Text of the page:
All my questions had been preparred before hand and was all questions I ask my self, when I do peer review or write unit tests, so I was pretty certain, that the answers I got, would fit nicely into and entire hierachi of arguments for using the w-model. (which was my over all goal)

When we were done, all the listeners had a clear Idea of why so many errors are actually based in lack of requirements.
We all agreed, that what they had first thought to be requirement specifications for a bathroom at best was requirements but no way near specifications and that the lack of specifications was the source of the problem or in the terms of the first part by making those dreaded decisions they would actually increase the PPV not decrease it as they had first thought.

I’ve tryed getting that point across so many times and fail horribly in most tries. Taking something every one can relate to, a bathroom and making them make the errors, forcing them to take decisions based on lack of information, the point was suddenly much clearere.

They realized that no matter how hard you try to do your work as an achitect if you only have informations like: “spacious”,”lots of light” and “2 sinks” you are bound to fail. You can be the best Bathroom architect but you will never design the bathroom the guy who wrote the bullet list envisioned.

What I learned, was to use analogies everyone can related to and instead of telling people the conclusions of some arbitrary scientific study, to guide them with preparred questions to make those same conclusions them self.

So in the future when I’m have to tell people about write requirement documents. I’m not going to talk about building Applications or abstract things such as the v-model. I’m going to tell them about building bathrooms

In part 1, I wrote about some of the reasons I think requirement specifications often have a less than optimal quality. In this post I’ll try to proliferate.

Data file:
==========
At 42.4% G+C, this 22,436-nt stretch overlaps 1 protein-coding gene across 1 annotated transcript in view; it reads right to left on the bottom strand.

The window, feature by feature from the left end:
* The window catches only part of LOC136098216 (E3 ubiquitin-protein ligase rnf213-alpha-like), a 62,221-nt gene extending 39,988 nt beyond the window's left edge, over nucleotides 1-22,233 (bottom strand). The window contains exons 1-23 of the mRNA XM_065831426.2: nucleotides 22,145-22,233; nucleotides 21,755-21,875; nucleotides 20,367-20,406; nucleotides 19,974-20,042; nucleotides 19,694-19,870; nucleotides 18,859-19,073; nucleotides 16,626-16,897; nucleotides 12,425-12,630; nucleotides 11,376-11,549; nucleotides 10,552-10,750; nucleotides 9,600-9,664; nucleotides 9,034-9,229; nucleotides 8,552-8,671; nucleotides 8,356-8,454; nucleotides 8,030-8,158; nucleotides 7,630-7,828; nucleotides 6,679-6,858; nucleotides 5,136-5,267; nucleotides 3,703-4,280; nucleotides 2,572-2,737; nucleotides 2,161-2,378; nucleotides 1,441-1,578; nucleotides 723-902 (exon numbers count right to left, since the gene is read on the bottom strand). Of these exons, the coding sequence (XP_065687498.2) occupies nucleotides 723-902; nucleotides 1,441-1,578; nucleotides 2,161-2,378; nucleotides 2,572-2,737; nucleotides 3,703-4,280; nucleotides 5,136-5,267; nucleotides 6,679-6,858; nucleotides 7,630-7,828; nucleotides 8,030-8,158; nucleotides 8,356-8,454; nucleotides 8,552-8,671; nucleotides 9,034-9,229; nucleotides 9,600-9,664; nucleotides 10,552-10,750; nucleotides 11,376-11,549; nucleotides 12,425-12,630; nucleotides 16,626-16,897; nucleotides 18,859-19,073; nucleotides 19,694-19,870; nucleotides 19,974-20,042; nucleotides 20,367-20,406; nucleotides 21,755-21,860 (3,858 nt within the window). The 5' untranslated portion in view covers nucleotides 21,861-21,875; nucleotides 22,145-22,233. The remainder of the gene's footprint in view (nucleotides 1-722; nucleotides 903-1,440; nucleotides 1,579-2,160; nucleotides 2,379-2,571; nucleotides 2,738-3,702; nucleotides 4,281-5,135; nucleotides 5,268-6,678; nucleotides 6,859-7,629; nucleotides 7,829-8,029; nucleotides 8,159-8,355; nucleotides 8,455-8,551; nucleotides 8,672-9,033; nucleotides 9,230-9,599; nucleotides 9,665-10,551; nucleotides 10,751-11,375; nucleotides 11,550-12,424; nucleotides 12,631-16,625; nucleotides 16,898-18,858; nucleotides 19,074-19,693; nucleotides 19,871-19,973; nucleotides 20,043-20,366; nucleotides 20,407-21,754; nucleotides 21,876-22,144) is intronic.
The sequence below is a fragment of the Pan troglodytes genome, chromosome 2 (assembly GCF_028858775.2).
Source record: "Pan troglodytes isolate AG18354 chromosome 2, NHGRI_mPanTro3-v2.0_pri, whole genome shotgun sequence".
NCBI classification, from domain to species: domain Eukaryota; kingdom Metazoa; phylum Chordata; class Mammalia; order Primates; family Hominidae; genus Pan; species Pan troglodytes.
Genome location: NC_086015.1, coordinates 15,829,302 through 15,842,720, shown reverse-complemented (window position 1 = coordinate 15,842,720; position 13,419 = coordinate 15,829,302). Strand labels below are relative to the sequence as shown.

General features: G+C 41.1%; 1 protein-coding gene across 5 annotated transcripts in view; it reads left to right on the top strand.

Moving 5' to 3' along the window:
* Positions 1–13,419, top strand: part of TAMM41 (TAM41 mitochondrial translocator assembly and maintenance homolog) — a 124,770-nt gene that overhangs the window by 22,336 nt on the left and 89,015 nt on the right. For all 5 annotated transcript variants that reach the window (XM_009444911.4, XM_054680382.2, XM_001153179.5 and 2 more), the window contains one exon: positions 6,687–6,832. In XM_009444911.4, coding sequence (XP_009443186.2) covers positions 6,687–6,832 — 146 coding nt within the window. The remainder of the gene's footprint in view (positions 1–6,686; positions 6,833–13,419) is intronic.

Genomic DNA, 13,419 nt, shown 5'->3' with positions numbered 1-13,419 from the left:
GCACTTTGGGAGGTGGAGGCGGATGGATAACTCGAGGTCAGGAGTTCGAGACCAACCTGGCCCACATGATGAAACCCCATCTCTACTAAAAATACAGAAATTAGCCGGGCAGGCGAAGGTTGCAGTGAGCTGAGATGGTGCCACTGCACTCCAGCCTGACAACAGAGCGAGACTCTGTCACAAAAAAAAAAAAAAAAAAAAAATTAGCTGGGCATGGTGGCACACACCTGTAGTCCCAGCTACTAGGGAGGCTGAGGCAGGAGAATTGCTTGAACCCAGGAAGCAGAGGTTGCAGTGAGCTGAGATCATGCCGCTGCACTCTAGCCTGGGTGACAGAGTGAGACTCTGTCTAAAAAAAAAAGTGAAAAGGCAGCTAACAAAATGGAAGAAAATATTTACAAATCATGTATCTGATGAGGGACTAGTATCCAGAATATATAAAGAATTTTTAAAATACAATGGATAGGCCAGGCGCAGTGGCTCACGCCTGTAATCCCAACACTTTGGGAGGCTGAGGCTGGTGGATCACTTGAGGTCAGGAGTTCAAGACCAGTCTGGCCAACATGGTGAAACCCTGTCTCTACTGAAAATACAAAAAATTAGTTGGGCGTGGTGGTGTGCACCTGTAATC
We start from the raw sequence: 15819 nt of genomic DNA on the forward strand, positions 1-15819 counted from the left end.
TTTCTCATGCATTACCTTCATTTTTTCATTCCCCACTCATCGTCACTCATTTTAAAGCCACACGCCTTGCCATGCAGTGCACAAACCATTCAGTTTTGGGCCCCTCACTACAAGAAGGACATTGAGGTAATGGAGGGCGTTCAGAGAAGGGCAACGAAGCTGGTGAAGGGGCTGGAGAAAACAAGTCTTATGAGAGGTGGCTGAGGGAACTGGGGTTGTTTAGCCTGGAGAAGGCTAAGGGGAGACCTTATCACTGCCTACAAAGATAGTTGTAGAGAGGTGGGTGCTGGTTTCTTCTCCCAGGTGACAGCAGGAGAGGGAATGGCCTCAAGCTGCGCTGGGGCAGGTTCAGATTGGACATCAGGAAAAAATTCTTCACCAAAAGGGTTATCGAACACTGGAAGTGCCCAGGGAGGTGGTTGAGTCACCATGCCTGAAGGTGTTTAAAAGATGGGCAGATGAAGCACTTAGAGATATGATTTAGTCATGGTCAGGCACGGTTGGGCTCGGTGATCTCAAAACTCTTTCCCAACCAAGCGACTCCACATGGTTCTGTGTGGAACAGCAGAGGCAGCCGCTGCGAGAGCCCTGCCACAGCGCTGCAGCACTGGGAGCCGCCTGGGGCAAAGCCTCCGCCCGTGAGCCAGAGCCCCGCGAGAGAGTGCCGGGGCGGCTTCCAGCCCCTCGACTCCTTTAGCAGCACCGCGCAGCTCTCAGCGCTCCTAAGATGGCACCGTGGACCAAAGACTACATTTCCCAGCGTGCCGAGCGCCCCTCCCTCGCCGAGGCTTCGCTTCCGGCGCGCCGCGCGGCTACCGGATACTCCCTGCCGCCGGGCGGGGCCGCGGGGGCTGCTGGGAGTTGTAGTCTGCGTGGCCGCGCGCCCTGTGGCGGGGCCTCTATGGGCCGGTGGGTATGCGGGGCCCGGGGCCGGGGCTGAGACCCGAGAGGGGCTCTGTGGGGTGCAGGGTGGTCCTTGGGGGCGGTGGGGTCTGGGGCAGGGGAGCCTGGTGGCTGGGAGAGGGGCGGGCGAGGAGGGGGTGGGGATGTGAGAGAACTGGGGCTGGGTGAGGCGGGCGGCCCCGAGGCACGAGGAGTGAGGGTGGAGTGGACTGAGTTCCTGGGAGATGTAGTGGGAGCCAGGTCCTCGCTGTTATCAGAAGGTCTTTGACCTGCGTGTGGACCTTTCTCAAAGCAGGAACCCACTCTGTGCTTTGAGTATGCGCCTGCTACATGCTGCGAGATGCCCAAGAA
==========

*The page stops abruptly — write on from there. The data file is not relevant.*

Let’s look at a possible scenario:
The user wants to be able to create/edit and format texts online, no Flash or Silverlight is allowed only DHTML. The editor is going to be part of the company’s CMS.

It should be possible to:

  • Create new text documents
  • Edit old text documents
  • Choose the font type,size and color
  • See the contents in all browsers
  • Include pictures and sounds
  • Insert links
  • Use all Unicode characters

At first this might look simple but ok. However just digging a little we’ll find several problems. Most of them are based in an All-the-cool-stuff-should-reflect-back-on-us-and-al-the-bad-things-on-somebody-else way of thinking. So let’s dig and look at a few of those problems

“See the contents in all browsers”
The coolness of this requirement is of cause that the text will seems as intended in all browsers giving all end users the same experience.
The cost of the requirement would seem to be an incredible amount of testing but hi, thats somebody else’s problem.
A better requirement would be a fixed set of browsers. That would probably end up with a more user friendly editor increasing the coolness but that’s not so obvious to the person specifying the system so the fear of lowering the value will win.

Fonts
How about choosing font type? This requirement leaves a lot of decisions to the developers
Should the font changes apply to the entire text or just a part of the text? Should the editor validate against design guide lines? believing that the developers will make the exact decision the users would want each and every time is a bit too naive.
Again the specification is leaving more unanswered questions than it’s answering.

Actually every single requirement in the list above has the same basic problem. I like to think of it as the “Demand a lot and make no decisions” problem.

The above requirements could be implemented as a online version of notepad, where the user would have to write the HTML by hand.
Even though it would meet the requirements it would be absolutely useless to the customer.
Then the developers and the customer could argue who were to blame.
One could argue that every requirement is met but for the customer to accept that argument would mean they had to acknowledge a loss of Personal Value, which they will be very unlikely to do.
Getting out of a situation like that with every body smiling is a skill on it’s own. My point is that the project ended up there and stays there for the same reason: PPV.

The trick is to act early to make the users realize that there’s a higher PPV in taking those domain specific decisions only leaving the IT decisions to the IT professionals. That’s where building bathrooms comes in which will be the subject of part 3.